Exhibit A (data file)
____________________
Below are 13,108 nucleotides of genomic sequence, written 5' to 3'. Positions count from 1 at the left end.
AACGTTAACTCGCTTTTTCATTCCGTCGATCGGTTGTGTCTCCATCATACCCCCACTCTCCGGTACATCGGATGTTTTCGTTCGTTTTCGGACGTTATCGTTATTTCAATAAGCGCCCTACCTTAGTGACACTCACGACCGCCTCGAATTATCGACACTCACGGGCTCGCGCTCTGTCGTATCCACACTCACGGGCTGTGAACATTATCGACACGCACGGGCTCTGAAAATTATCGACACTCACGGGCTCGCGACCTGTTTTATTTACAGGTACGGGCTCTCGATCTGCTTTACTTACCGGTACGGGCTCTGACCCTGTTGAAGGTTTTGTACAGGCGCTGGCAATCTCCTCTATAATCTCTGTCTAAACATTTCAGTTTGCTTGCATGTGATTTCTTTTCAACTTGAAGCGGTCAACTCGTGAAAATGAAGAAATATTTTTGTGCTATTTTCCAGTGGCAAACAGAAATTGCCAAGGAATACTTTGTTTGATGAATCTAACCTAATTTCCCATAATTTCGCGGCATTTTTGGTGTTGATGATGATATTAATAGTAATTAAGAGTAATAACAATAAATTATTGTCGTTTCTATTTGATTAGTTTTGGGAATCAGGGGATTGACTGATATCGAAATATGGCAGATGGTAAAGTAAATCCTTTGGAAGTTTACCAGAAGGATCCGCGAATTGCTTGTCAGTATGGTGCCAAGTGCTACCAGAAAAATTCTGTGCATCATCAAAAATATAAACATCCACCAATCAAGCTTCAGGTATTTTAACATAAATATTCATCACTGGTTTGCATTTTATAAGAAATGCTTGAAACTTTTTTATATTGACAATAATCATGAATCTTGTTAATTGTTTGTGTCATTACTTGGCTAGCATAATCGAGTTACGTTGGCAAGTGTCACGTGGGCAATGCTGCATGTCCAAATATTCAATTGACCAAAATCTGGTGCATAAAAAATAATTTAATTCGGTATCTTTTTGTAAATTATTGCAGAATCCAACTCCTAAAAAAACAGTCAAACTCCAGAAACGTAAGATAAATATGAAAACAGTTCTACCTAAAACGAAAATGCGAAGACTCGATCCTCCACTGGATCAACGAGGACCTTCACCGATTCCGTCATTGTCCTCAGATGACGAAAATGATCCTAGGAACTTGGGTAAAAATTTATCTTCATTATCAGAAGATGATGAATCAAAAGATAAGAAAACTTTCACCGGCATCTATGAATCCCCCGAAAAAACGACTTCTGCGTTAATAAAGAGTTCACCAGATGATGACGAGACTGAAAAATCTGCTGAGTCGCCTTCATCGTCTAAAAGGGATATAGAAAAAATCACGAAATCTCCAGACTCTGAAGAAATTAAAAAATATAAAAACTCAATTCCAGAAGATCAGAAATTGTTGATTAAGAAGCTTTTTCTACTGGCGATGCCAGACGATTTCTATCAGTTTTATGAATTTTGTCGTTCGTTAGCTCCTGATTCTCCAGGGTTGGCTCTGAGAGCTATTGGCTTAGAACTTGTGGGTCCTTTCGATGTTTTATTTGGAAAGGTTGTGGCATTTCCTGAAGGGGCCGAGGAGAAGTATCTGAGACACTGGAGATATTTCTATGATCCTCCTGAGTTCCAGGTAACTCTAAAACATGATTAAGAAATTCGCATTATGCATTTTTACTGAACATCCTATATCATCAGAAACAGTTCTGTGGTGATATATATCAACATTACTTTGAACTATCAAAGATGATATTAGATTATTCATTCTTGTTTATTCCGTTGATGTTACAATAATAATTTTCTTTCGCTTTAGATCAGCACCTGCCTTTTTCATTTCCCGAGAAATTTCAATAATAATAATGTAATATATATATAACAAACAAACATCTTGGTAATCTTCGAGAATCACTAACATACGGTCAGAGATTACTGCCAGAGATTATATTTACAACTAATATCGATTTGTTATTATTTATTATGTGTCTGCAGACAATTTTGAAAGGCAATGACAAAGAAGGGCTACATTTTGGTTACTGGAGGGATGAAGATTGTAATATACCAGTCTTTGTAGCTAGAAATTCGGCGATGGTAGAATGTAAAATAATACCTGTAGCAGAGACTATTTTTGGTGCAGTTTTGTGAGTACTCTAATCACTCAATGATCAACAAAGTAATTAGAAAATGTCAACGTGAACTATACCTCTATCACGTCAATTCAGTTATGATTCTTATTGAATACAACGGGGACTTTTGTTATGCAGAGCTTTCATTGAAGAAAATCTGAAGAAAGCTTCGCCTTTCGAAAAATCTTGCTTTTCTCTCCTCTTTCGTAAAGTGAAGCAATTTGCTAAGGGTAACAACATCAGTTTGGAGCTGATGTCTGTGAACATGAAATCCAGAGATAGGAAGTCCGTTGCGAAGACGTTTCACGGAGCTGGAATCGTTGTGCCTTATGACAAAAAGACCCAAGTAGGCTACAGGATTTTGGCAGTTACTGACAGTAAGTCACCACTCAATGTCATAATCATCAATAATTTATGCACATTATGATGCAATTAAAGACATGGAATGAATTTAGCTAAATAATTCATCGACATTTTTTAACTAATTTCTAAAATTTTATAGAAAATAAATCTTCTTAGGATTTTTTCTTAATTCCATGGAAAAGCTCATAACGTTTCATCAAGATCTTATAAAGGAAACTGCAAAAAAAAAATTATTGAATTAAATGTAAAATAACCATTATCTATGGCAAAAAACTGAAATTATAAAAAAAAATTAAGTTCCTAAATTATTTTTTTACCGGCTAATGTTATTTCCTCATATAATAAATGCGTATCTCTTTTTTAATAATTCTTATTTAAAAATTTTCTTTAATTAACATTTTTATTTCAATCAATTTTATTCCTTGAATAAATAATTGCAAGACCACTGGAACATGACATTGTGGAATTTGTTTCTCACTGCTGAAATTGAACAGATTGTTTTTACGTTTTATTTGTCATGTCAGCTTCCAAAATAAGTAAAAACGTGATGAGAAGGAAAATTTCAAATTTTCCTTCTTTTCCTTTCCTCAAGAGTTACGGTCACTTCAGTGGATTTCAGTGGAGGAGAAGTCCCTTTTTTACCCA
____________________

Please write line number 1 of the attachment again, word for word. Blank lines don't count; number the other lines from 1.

Below are 13,108 nucleotides of genomic sequence, written 5' to 3'. Positions count from 1 at the left end.